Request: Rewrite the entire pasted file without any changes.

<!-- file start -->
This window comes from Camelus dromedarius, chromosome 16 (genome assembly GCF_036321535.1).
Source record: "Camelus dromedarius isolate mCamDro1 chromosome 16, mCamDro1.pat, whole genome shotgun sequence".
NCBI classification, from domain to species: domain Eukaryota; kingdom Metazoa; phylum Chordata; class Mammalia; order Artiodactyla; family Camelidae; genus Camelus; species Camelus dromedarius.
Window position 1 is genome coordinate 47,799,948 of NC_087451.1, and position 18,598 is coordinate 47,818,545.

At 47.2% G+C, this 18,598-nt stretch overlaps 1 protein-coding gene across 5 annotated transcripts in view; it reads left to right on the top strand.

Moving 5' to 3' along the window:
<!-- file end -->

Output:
This window comes from Camelus dromedarius, chromosome 16 (genome assembly GCF_036321535.1).
Source record: "Camelus dromedarius isolate mCamDro1 chromosome 16, mCamDro1.pat, whole genome shotgun sequence".
NCBI classification, from domain to species: domain Eukaryota; kingdom Metazoa; phylum Chordata; class Mammalia; order Artiodactyla; family Camelidae; genus Camelus; species Camelus dromedarius.
Window position 1 is genome coordinate 47,799,948 of NC_087451.1, and position 18,598 is coordinate 47,818,545.

At 47.2% G+C, this 18,598-nt stretch overlaps 1 protein-coding gene across 5 annotated transcripts in view; it reads left to right on the top strand.

Moving 5' to 3' along the window: